One problem is the lack of online leaderboards (or, er, leaderboards of any kind), which instantly kills any sense of competition between gamers that could have been created. At the very least such an option would have been a quick way to gauge your relative skill, and give something to aim for. This neutering of the score-attack game’s essence puts many other aspects of the game in a poorer light. These include the lack of variety in missions as well as their paucity – you’ll soon play through every one, and the pull to keep returning them to unlock extra skills and medals is a faint one. Even the much-publicised lack of a save reset is compounded by the game’s structure, as unlockables stay unlocked, meaning anybody inheriting a copy will find themselves with little but the scores of the previous owner to aim for. Capcom’s reasons for implementing such a feature are understandable, but less so when they’re part of a game so starved of substance and content.

Visually it looks and moves fine, albeit with the slight tendency to slow down at exceptionally busy moments, while the 3D effect is excellent. Online co-op is also a welcome feature that does provide a good excuse to play the same missions again, albeit with different partners. But ultimately Resident Evil: The Mercenaries 3D, for all its combo streaks and rank awards and nods towards arcade addiction, can’t quite shake off the feeling that it’s a game that, like its predecessors, would have been more satisfying as a bonus mode, perhaps to the forthcoming Revelations (a brief demo for which is included here). Isolated and presented in the way it has been here, the limitations of Mercenaries are exposed.

- Originally published on D+PAD Magazine.

Thursday, 7 July 2011

2011. Progress: 50%.

Writing about videogames. What's the point? I've found myself asking this question more and more in the last few weeks, and as any frequent visitors to this blog would have noticed (yes, all two of you, etc etc), I don't as yet appear to have any great desire to go about overcoming my personal issues with what, increasingly, has come to feel like a bit of a chore. Writing about videogames - it's not quite dancing about architecture, but these days, for me, it doesn't feel far off. I think the problem is I barely have time to play videogames, let alone have the clear head space to sit at my laptop long enough to try and communicate what makes them so brilliant/maddening/relevant/pointless. No doubt this will pass. The first six months of 2011 have largely - but not entirely - disappeared in a hazy, faintly depressed, fog of noise and isolation. The only videogaming experience that jumps out at me in all this time - but then, my memory is often awful - has been the weekend in June I spent with Child Of Eden; an incredible, sensory experience, it's exactly the sort of dizzying game that would re-ignite my love for the medium if it wasn't already so buoyant. See, I LOVE videogaming, as much as I ever have. The problem isn't that I'm getting jaded and old. Nor is it that the games being released are rubbish (though they largely are). It's just that I, personally, still find myself wanting to play videogames as much as I want to write about them, but not having the desire to make the time to do either, or both. That might sound a tad like an oxymoron (and a whining self-pitying one at that), but I realise that. At least I hope I do. I think this blog entry, even more than the others throughout Moon Witch Cartridge, has been a mini-catharsis, written purely for my benefit. Halfway through the year then, is as apt a time as any to reflect. To think about all the things there is to do, like writing about videogames (instead of, well, actually going off and writing about videogames). To think about whether Child Of Eden is really my only standout videogaming highlight of the year thus far (a list of assumed highlights of the year, with the likes of L.A Noire and Portal 2, is also incidentally the same as my list of games bought that I haven't got around to playing yet). To think about what the year ahead will bring. As a reasonably flippant response to the opening question would be: what's the point to anything?.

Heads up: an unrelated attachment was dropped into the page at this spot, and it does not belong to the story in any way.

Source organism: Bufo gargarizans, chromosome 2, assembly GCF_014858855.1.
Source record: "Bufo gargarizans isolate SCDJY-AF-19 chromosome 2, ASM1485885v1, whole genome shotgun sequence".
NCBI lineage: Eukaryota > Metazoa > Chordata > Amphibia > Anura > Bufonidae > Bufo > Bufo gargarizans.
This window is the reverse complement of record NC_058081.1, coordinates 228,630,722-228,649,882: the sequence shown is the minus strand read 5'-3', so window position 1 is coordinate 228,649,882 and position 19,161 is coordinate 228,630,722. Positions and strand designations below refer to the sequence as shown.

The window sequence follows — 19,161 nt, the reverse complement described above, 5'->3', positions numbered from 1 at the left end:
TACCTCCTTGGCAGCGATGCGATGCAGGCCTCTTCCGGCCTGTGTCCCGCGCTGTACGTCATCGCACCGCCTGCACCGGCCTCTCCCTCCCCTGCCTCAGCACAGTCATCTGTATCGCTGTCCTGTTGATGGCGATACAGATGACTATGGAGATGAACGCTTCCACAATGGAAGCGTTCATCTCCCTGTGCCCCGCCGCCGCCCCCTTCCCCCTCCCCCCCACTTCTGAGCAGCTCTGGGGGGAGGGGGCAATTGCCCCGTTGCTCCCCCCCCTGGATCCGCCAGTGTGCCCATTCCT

Here then, off the top of my head, are my gaming highlights of 2011 thus far. Not in any particular order, apart from number one. I will probably regret this list, and in all likelihood this blog post, tomorrow.

1. Child Of Eden.
2. The Nintendo 3DS's StreetPass mode, and all the attendant addiction to progressing through the Quest, collecting Play Coins, finding new Pokemon..., it creates.
3. L.A. Noire's pitch-perfect poster art, especially the gorgeous large-scale ones seen across the Underground.
4. The PSN hacking debacle. Not a nice highlight of course, but notable nonetheless.
5. Nintendo's E3 conference. Rarely has a new piece of hardware been as strangely, frustratingly, introduced as the Wii U.
6. The EDGE magazine redesign. Writing about videogames may induce a little shrug, but reading about them can still be illuminating.
7. Selling a promotional Mortal Kombat t-shirt on a popular internet auction site for more money then it would cost to buy one and a half copies of the actual game.
8. Cory Arcangel's bowling videogame audio-visual installation (and delightful tribute to gaming history) at the Barbican, Beat The Champ.

9. Duke Nukem Forever reviews.
10. Adam Buxton's Song Wars entry 'Party Pom Pom', about his children playing videogames. Sample lyric:
How are you enjoying all the humiliation? / Would you like some more on your Daddy’s Playstation? / Hold up a second cos your Mummy’s coming in / Save the level and wait for the speech to begin...

I'm off to play Super Mario Galaxy 2 now. EVERYTHING IS OKAY.